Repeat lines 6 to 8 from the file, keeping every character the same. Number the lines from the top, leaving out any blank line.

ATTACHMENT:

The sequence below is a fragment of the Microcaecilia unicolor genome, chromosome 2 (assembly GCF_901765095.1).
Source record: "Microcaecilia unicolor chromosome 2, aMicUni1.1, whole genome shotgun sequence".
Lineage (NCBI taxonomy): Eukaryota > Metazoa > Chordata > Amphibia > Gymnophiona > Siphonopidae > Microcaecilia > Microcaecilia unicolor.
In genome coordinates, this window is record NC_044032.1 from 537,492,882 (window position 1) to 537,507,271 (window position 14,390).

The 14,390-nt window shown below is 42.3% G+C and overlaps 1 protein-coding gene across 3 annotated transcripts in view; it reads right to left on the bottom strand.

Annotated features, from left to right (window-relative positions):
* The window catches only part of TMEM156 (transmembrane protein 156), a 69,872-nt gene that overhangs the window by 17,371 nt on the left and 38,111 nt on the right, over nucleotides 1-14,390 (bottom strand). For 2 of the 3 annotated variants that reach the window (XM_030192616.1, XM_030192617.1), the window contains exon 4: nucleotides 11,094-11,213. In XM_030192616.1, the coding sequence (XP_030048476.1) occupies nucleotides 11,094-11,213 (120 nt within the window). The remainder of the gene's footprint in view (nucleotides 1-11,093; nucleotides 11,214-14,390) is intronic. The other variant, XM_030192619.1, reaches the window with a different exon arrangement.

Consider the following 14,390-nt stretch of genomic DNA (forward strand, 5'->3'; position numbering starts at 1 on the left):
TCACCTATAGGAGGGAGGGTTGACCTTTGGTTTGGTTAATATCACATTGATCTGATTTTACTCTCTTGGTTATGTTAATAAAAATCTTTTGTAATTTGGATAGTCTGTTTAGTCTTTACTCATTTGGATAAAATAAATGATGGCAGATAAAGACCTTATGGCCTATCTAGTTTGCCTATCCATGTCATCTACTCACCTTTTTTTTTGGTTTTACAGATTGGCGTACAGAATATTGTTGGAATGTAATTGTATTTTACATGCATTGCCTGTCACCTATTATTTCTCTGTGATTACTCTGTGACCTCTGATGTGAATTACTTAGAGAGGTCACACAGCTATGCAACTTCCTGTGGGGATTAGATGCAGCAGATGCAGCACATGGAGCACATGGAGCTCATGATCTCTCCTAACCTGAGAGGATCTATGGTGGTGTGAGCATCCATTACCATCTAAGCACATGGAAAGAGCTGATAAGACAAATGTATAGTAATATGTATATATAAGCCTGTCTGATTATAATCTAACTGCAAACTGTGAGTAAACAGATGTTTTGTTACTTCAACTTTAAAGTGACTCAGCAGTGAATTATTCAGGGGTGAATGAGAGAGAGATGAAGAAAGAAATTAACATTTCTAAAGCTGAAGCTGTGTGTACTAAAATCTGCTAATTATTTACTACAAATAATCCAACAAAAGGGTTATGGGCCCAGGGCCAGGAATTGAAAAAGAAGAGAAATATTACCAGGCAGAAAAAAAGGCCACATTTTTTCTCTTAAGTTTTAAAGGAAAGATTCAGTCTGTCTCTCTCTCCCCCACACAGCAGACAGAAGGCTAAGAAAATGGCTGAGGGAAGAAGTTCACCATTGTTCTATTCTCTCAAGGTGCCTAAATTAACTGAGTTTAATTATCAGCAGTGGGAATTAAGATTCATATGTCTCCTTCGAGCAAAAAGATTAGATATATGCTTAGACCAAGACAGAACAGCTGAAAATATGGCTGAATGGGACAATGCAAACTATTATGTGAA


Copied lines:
Annotated features, from left to right (window-relative positions):
* The window catches only part of TMEM156 (transmembrane protein 156), a 69,872-nt gene that overhangs the window by 17,371 nt on the left and 38,111 nt on the right, over nucleotides 1-14,390 (bottom strand). For 2 of the 3 annotated variants that reach the window (XM_030192616.1, XM_030192617.1), the window contains exon 4: nucleotides 11,094-11,213. In XM_030192616.1, the coding sequence (XP_030048476.1) occupies nucleotides 11,094-11,213 (120 nt within the window). The remainder of the gene's footprint in view (nucleotides 1-11,093; nucleotides 11,214-14,390) is intronic. The other variant, XM_030192619.1, reaches the window with a different exon arrangement.

Consider the following 14,390-nt stretch of genomic DNA (forward strand, 5'->3'; position numbering starts at 1 on the left):